Friday, November 8, 2013

A Memorial in Cooperstown

My grandfather, Bill Coleman, served in France during the first World War.  His sister, my great aunt Bess, wrote to him often during the war and later served on the committee to establish a memorial to the war dead. The list includes their cousin, Joe Coleman. She saved the program, which I have transcribed here.

Program of the Unveiling and Dedication of the Cooperstown World War Memorial
Armstice Day, November 11, 1931

The Memorial

Thirteen years have passed since that memorable Armistice Day of November 11, 1918. Since that time there have been several attempts to secure a World War Memorial all of which have proven unsuccessful.  Finally the ladies of the American Legion Auxiliary, Unit No. 579, pledged themselves to the task of properly commemorating to posterity the deeds of those who served and the names of those who made the supreme sacrifice in the World War and to that end asked the Cooperstown Exchange Club and the Cooperstown Rotary Club to name a joint Committee to select a site and a suitable form of Memorial.

Under the able leadership of Hon. Walter Watson Stokes, who became the Chairman of this joint committee, the site was secured, the form of Memorial agreed upon by the committee, adopted by the American Legion Auxiliary, Unit No. 579, and the campaign for the necessary funds instituted, all of which culminated in the splendid Memorial we are now here to dedicate.

The Committee here wishes to extend its appreciation to those whose services made this Memorial an actuality.

The designer and sculptor of the bronze figure is John Horrigan, Sr., of Boston, Mass.  The Studio in which the statue and markers were modeled and cast is T. F. McGann & Sons Co., Boston, Mass.  The beautiful granite boulder upon which the bronze figure stands is the gift of Mr. William Lighthall of Starkville, New York.  The moving and transporting of the huge boulder from its location near Starkville, Herkimer County, N.Y. , to Cooperstown presented a very difficult engineering  problem which was successfully completed by Hans H. Frey, as principal contractor and the sub-contractors Bart J. Ruddy, Inc., and Utica Trucking and Cartage Co., All of Utica, N.Y. The markers were placed by Everett A. Potter and Peter Jones of Cooperstown.  Miss Elizabeth Patterson of Cooperstown, suggested the inscription on the tablet on the front of the Memorial.  Alfred R. Cobbett and Ernest F. Tyler of Cooperstown, supervised the architectural details regarding the general design and the placing of the Memorial.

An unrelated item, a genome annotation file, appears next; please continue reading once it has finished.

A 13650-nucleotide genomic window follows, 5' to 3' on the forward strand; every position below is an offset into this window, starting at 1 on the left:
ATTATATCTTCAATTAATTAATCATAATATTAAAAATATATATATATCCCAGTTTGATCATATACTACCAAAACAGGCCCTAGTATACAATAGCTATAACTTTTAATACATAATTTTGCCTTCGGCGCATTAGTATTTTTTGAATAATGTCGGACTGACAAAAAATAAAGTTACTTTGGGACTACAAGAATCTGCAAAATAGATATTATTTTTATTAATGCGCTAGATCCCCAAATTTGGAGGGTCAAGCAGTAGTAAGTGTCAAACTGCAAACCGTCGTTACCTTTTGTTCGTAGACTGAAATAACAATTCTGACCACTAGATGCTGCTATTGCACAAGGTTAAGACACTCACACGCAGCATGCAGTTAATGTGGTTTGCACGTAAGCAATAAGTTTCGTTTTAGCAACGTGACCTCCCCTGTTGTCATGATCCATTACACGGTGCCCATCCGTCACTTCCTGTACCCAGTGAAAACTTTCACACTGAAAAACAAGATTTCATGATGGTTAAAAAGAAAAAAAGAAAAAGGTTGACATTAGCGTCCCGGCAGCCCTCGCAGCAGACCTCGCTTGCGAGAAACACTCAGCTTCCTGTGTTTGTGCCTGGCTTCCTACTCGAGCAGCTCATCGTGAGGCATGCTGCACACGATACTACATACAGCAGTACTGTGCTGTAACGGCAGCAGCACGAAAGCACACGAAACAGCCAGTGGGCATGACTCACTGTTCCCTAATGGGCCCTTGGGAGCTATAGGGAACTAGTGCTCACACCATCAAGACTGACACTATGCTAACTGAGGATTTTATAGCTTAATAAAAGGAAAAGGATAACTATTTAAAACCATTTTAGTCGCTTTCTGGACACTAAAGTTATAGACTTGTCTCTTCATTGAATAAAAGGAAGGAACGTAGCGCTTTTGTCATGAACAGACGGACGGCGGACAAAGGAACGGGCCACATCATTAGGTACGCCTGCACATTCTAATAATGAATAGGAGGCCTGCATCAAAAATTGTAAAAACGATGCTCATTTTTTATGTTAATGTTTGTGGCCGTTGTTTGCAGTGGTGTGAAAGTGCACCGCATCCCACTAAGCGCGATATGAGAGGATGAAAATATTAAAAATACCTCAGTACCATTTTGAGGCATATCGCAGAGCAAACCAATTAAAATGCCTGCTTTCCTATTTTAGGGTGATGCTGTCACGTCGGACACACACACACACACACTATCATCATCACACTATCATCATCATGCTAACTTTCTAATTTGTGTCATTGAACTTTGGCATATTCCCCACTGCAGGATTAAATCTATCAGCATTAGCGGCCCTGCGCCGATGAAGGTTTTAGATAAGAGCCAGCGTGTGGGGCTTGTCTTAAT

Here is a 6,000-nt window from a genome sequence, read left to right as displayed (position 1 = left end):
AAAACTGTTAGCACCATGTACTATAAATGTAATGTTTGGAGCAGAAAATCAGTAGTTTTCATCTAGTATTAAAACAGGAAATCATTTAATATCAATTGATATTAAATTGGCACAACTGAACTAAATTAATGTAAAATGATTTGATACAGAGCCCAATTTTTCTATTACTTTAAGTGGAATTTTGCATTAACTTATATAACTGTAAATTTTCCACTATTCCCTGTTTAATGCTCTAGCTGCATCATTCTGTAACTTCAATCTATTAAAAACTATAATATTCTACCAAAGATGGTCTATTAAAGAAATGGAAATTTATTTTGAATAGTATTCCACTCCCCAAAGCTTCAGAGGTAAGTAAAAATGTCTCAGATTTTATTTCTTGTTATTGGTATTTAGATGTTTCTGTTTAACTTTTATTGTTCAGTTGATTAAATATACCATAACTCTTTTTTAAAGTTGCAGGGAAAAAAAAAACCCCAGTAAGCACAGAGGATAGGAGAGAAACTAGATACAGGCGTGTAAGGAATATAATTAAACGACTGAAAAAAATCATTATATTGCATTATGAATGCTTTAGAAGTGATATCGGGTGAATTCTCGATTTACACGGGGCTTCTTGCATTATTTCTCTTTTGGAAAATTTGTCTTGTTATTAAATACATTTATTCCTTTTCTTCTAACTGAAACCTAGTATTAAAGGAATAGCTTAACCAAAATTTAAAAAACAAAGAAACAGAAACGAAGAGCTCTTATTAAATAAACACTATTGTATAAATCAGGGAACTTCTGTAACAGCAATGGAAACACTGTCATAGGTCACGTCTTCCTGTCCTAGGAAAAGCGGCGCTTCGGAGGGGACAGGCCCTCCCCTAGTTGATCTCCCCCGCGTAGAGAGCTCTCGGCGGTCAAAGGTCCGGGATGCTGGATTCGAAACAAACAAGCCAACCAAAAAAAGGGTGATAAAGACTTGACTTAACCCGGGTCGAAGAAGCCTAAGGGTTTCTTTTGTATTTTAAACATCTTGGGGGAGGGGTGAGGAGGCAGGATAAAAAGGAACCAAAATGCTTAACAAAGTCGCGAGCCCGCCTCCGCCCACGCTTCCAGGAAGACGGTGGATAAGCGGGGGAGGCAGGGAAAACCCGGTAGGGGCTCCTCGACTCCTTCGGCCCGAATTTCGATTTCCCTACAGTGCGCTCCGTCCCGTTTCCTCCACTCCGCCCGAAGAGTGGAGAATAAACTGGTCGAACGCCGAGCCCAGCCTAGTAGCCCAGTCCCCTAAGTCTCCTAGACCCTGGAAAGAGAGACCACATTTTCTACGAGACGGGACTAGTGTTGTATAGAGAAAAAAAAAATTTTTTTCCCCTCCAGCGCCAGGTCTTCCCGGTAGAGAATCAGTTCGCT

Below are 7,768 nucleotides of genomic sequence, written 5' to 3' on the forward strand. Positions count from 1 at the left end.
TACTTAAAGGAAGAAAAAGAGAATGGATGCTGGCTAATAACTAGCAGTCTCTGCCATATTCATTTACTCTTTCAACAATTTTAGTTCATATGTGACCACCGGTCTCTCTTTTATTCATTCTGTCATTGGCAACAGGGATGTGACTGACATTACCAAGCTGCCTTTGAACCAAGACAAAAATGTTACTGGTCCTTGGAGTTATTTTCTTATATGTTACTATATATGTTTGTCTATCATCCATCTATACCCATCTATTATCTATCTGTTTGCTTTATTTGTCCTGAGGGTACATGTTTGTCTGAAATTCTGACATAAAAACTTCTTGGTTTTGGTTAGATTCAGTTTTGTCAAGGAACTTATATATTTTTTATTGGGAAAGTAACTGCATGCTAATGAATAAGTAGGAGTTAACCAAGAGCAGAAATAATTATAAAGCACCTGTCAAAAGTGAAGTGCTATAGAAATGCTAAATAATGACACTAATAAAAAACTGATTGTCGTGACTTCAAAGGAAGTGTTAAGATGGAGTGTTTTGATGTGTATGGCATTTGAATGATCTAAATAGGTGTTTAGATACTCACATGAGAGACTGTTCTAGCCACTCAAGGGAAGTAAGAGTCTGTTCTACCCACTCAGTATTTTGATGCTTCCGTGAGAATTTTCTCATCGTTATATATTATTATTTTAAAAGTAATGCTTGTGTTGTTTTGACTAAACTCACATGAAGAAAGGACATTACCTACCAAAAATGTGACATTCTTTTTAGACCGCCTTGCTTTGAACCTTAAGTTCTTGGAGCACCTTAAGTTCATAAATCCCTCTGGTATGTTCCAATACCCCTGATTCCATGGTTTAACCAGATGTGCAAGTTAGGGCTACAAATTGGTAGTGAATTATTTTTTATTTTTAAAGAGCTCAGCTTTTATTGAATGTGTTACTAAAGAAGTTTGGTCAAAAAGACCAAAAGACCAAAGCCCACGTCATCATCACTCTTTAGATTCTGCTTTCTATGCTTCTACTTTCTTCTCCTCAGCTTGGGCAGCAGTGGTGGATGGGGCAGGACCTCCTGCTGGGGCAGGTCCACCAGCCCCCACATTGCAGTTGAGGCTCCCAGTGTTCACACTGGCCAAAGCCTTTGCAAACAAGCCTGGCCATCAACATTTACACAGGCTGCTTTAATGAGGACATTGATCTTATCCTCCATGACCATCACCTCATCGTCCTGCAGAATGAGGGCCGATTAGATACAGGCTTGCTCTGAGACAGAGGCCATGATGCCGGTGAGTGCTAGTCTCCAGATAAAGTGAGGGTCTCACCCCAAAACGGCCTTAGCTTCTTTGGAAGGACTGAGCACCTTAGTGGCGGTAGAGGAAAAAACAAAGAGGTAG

And last but not least the Committee is deeply grateful to those loyal and patriotic citizens of Cooperstown and vicinity whose suggestions, advice, and generous contributions have made the Memorial possible.

In Memoriam
Gold Star Mothers
Harry J. Andrews
Mrs. Viania O’Dell (deceased)
F. Clifford Bliss
Mrs. Frank Bliss
Robert G. Cobbett
Mrs. William Cobbett (deceased)
Joseph A. Coleman
Mrs Charles Coleman
James Fenimore Cooper, Jr.
Mrs.  James Fenimore Cooper
Vinton A. Dearing
Mrs. Mary H. Dearing
Foster Eggleston
Mrs. George Eggleston (deceased)
James Franklin Hayne
Mrs. James Hayne
Charles E. Hecox
Mrs. Kendrick Hecox
Walter Herrick
Mrs. James J. Shartz
Charles N. Hopkins
Mrs. Charles L. Hopkins
Leo A. Leach
Mrs. L. Leach (deceased)
Stephen J. Johnson
Mrs. Stephen Johnson
Charles Mc Graw
Mrs. Cora McGraw
Lewis N Mallory
Mrs. William Mallory
H. Lynn Marble
Mrs. James L. Marble (deceased)
Albert S. Peet
Mrs. Fenimore C. Peet (deceased)
George T. Record
Mrs. Chauncey A. Record
Henry Reed
Mrs. Hiram Reed (deceased)
Ralph R. Rexford
Mrs. L. Rexford (deceased)
Lewis W. Ross
Mrs. Fred Armstrong
Albert L. Seeber
Mrs.  George Seeber (deceased)
Walter A. Seeger
Mrs. Lester C. Seeger (deceased)
Clark F. Simmons
Mrs. Frank Simmons
John W. Stiles
Mrs. James Stiles
Fred L. Stilson
Mrs. M.D. Stilson
Harry A. Winn
Mrs. Abram Winn

                        Walter Watson Stokes, Chairman                
Berton G. Johnson, Vice Chairman                             
Alfred Rcobbett, Treasurer                              
Mrs. Fletcher A Blanchard, Secretary             
Mrs. Floyd J. Atwell                                    Miss ElizabethG. Patterson
Fletcher A. Blanchard                                  Mrs. Alfred J. Peevers
Harold D. Carpenter                                     Adrian A. Pierson
Mrs. Alfred R. Cobbett                                 Dr. Leroy Pitcher
Miss Elizabeth Coleman                               Benjamin Reisman
Newton E.D. Gilmore                                   Mrs. Frank Simmons